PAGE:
What we did at Transcorp Hilton on Monday night was post-mortem and I made it clear that PDP as a party made mistakes since 2003. It was the former chairman of Police Service Commission, Simon Okeke who pointed out that since the party stopped my second term aspiration in 2003 that there has never been any peace in the PDP. If I was allowed to go for a second term according to the existing gentleman’s agreement in the PDP that every PDP governor will go for second term, if I had a second term, at the end of it I would hand over to another PDP person, there would have been no way any other party would come into power in Anambra. But because I was chased out as it were because they wanted to make a chance for somebody else.
Q: In effect you are saying that PDP is the cause of its own problem?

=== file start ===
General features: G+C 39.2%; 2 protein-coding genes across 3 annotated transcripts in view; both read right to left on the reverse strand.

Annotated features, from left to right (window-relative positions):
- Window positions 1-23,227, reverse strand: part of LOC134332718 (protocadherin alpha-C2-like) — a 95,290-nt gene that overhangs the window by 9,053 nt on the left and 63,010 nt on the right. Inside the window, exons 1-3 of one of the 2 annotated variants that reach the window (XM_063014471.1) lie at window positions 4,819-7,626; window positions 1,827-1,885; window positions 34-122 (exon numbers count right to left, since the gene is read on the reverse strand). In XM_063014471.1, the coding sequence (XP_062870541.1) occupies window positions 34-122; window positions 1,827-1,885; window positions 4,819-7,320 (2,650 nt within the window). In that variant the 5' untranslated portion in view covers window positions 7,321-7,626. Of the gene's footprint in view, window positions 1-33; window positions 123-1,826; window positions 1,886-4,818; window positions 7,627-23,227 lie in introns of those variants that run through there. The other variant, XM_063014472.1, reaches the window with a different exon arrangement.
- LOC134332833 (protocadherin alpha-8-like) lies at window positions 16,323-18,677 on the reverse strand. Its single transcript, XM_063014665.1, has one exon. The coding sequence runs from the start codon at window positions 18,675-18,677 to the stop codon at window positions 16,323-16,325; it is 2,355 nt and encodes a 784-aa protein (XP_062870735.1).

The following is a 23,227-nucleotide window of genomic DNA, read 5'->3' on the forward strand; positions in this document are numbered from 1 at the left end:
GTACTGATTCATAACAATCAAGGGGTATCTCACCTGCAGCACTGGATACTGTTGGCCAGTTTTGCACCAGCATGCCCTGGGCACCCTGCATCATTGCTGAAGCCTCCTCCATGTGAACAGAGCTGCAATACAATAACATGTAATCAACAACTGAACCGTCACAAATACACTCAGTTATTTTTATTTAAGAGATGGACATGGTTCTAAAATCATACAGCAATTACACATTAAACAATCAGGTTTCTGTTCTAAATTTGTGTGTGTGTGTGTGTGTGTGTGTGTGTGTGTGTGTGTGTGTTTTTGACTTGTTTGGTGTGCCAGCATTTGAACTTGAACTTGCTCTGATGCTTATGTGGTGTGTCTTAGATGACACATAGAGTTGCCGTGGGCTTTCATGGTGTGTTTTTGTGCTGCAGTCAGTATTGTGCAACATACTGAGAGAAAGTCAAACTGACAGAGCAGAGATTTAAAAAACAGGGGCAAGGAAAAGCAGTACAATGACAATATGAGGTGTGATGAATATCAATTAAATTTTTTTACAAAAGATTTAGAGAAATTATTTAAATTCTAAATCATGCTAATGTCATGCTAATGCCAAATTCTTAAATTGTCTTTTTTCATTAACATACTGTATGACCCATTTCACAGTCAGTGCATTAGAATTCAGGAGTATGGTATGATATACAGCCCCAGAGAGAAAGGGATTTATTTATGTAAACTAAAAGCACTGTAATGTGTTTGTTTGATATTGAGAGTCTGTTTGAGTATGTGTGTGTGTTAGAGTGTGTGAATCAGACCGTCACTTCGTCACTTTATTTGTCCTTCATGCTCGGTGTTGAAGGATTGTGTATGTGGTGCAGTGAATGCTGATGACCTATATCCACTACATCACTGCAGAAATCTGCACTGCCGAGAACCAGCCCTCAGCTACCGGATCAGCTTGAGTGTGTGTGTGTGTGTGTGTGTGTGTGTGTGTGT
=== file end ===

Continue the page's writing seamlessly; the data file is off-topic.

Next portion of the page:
It was caused exactly by PDP, and I quoted from the Bible, from Revelation 2.5: “Remember from whence thou has fallen, go back and do your first work” In other words, you were doing something proper, but at a time, you failed, so the Bible said remember from that point where you failed. Go back, it does not mean keep going. God does not build on the foundation of injustice, whenever there is injustice, God does not build on it. He would allow you to go back, correct yourself, which is not what PDP has done in Anambra State, and they are expecting good result and praying that God will help them, God will not, and He has not. I made it clear to them, that we should tell ourselves the truth, we have failed and we have fallen. We must remember at the point where we failed and go back there, and pick it up, then God will be with us, otherwise we will keep failing. We have scheduled another meeting for February 27 in Awka.